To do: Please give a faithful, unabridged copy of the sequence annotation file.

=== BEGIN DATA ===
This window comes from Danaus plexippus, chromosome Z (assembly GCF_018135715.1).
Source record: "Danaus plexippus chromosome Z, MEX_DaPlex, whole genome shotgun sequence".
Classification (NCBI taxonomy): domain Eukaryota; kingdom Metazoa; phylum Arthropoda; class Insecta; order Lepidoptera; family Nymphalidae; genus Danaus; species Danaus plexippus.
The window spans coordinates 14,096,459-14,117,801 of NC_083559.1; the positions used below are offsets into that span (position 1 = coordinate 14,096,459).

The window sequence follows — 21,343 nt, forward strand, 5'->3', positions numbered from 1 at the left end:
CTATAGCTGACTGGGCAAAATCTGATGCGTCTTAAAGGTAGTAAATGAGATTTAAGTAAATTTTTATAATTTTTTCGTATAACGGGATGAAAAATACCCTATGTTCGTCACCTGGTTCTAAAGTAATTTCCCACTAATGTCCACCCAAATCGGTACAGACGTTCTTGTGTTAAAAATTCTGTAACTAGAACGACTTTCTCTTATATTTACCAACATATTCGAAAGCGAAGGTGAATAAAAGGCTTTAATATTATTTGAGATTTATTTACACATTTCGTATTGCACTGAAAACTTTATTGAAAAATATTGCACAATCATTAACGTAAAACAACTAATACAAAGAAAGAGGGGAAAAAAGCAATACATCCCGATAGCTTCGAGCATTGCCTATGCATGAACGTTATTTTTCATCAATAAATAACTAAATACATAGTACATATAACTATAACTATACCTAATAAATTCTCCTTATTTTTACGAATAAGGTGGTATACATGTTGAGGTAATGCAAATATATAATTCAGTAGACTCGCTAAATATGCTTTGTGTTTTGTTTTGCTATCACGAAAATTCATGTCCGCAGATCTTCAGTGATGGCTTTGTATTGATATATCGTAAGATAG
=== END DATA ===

This window comes from Danaus plexippus, chromosome Z (assembly GCF_018135715.1).
Source record: "Danaus plexippus chromosome Z, MEX_DaPlex, whole genome shotgun sequence".
Classification (NCBI taxonomy): domain Eukaryota; kingdom Metazoa; phylum Arthropoda; class Insecta; order Lepidoptera; family Nymphalidae; genus Danaus; species Danaus plexippus.
The window spans coordinates 14,096,459-14,117,801 of NC_083559.1; the positions used below are offsets into that span (position 1 = coordinate 14,096,459).

The window sequence follows — 21,343 nt, forward strand, 5'->3', positions numbered from 1 at the left end:
CTATAGCTGACTGGGCAAAATCTGATGCGTCTTAAAGGTAGTAAATGAGATTTAAGTAAATTTTTATAATTTTTTCGTATAACGGGATGAAAAATACCCTATGTTCGTCACCTGGTTCTAAAGTAATTTCCCACTAATGTCCACCCAAATCGGTACAGACGTTCTTGTGTTAAAAATTCTGTAACTAGAACGACTTTCTCTTATATTTACCAACATATTCGAAAGCGAAGGTGAATAAAAGGCTTTAATATTATTTGAGATTTATTTACACATTTCGTATTGCACTGAAAACTTTATTGAAAAATATTGCACAATCATTAACGTAAAACAACTAATACAAAGAAAGAGGGGAAAAAAGCAATACATCCCGATAGCTTCGAGCATTGCCTATGCATGAACGTTATTTTTCATCAATAAATAACTAAATACATAGTACATATAACTATAACTATACCTAATAAATTCTCCTTATTTTTACGAATAAGGTGGTATACATGTTGAGGTAATGCAAATATATAATTCAGTAGACTCGCTAAATATGCTTTGTGTTTTGTTTTGCTATCACGAAAATTCATGTCCGCAGATCTTCAGTGATGGCTTTGTATTGATATATCGTAAGATAG